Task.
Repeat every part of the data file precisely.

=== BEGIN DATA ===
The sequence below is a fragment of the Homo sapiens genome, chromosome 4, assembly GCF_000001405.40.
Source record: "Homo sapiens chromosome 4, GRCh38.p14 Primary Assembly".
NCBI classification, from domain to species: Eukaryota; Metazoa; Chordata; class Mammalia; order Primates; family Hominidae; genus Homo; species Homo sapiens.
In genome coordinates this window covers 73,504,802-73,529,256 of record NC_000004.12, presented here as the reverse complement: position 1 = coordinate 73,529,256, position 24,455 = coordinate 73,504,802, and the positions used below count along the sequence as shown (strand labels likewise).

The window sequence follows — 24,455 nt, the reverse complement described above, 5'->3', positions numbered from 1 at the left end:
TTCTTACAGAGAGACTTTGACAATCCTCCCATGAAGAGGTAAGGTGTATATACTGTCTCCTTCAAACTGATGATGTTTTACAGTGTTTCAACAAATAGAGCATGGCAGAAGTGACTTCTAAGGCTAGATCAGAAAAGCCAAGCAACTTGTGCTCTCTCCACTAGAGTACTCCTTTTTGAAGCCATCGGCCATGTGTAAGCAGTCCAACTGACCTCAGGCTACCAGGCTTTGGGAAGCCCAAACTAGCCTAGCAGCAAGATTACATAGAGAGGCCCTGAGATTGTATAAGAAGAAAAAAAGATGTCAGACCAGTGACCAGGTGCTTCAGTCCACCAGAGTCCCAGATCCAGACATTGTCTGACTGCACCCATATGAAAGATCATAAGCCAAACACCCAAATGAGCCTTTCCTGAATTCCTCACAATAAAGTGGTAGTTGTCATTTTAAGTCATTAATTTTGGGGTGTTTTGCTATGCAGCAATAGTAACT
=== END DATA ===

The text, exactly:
The sequence below is a fragment of the Homo sapiens genome, chromosome 4, assembly GCF_000001405.40.
Source record: "Homo sapiens chromosome 4, GRCh38.p14 Primary Assembly".
NCBI classification, from domain to species: Eukaryota; Metazoa; Chordata; class Mammalia; order Primates; family Hominidae; genus Homo; species Homo sapiens.
In genome coordinates this window covers 73,504,802-73,529,256 of record NC_000004.12, presented here as the reverse complement: position 1 = coordinate 73,529,256, position 24,455 = coordinate 73,504,802, and the positions used below count along the sequence as shown (strand labels likewise).

The window sequence follows — 24,455 nt, the reverse complement described above, 5'->3', positions numbered from 1 at the left end:
TTCTTACAGAGAGACTTTGACAATCCTCCCATGAAGAGGTAAGGTGTATATACTGTCTCCTTCAAACTGATGATGTTTTACAGTGTTTCAACAAATAGAGCATGGCAGAAGTGACTTCTAAGGCTAGATCAGAAAAGCCAAGCAACTTGTGCTCTCTCCACTAGAGTACTCCTTTTTGAAGCCATCGGCCATGTGTAAGCAGTCCAACTGACCTCAGGCTACCAGGCTTTGGGAAGCCCAAACTAGCCTAGCAGCAAGATTACATAGAGAGGCCCTGAGATTGTATAAGAAGAAAAAAAGATGTCAGACCAGTGACCAGGTGCTTCAGTCCACCAGAGTCCCAGATCCAGACATTGTCTGACTGCACCCATATGAAAGATCATAAGCCAAACACCCAAATGAGCCTTTCCTGAATTCCTCACAATAAAGTGGTAGTTGTCATTTTAAGTCATTAATTTTGGGGTGTTTTGCTATGCAGCAATAGTAACT